By Train

Round the World Tours (aroundtheworldtours.com) offers a variety of ways to go, including by ship and by jet, and a choice of themed trips, from surfing to couchsurfing. For maximum land contact, its luxury train itinerary strings together the world’s iconic train routes, including the Venice Simplon-Orient Express from London to Istanbul, the Trans-Siberian Railway from Moscow to Beijing and the trans-Australia train known as the Ghan over the course of about two months. Travelers hop flights between rail routes and in some cases, such as the Reunification Express train in Vietnam, join small group tours (fares from 8,900 British pounds or $11,295, per person).


Reader Comments ...


Next Up in Travel

New TripAdvisor warnings on sexual assault draw criticism

For Kristie Love, reporting a rape by a security guard at a Mexican resort was like yelling into the wind. She kept repeating her story, she said, but the words had little effect.  The resort, the Iberostar Paraiso Maya in Playa del Carmen, quickly turned matters stemming from the Oct. 19, 2010, incident over to its insurance company, which emailed...
Hotels that help you say Hola or Bonjour (and more)
Hotels that help you say Hola or Bonjour (and more)

Learning the local language is a great way to get a sense of place, and some hotels today have programs for their guests to do just that. And these aren’t your high-school foreign language classes: Travelers can immerse themselves in the dialect of their destination in fun and engaging ways.  There’s no better way to learn a new language...
While flying, keep a handle on your suitcase with a luggage tag

Hey you - you with the nondescript black suitcase! Don't let your luggage leave your home tagless. It could be making a one-way trip.  Luggage tags set your property apart from the masses of indistinguishable bags that spin around on airport conveyor belts. And your bag is far more likely to get lost or picked up by the wrong passenger in its...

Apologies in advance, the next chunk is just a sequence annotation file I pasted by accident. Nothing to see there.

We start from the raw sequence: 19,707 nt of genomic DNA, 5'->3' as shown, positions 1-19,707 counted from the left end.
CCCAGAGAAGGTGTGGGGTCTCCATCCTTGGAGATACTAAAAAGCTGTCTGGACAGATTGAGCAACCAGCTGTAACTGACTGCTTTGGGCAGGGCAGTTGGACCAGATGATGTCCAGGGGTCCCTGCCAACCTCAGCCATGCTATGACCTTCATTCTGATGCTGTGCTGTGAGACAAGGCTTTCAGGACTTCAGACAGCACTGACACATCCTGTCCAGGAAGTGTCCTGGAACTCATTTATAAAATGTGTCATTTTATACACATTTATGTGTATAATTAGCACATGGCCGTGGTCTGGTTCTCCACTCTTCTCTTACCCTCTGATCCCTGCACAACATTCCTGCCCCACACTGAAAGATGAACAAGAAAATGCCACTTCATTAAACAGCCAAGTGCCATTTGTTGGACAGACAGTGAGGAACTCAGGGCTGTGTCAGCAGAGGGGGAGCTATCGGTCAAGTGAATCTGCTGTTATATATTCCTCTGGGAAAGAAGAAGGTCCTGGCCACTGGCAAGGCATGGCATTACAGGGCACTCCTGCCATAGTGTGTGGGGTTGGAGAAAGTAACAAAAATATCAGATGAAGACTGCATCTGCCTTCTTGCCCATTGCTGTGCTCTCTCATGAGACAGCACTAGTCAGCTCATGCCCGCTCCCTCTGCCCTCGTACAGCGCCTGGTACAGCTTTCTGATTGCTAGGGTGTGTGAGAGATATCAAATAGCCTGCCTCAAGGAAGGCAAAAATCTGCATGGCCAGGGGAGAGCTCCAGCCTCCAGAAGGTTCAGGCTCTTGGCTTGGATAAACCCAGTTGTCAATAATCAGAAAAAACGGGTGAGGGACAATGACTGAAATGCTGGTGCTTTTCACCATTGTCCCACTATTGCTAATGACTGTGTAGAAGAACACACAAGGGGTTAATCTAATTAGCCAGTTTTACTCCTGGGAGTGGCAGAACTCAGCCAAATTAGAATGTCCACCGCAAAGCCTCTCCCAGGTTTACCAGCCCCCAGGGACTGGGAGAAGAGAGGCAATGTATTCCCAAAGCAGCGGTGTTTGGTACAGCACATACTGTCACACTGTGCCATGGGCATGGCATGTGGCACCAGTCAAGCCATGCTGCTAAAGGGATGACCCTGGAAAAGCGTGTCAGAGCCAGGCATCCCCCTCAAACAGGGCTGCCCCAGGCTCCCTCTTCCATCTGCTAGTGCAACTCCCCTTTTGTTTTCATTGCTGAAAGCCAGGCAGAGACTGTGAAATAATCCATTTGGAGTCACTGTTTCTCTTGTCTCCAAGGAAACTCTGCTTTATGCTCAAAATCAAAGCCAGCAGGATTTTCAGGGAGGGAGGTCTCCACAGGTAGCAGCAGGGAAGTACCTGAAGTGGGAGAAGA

12 restaurants worth traveling across the world to see
12 restaurants worth traveling across the world to see

If there's a clichéd concept for food travel, it's the bucket restaurant list. The idea, popularly thought to have come from the 2007 film "The Bucket List," might be only about 10 years old. But it feels as if it's been kicking around much longer and is overused enough to have inspired listicles as random and useless as a roundup...
Do new rules on Cuba travel mean no rum in cocktails for American travelers?
Do new rules on Cuba travel mean no rum in cocktails for American travelers?

An updated U.S. list of Cuban companies that Americans are prohibited from doing business with because of their links to the Cuban military includes two Cuban rum brands — Ron Varadero and Ron Caney — as well as the soft drink brands Tropicola, Cachito, Jupina and Nahita.  But does that mean that U.S. travelers to Cuba really have...
More Stories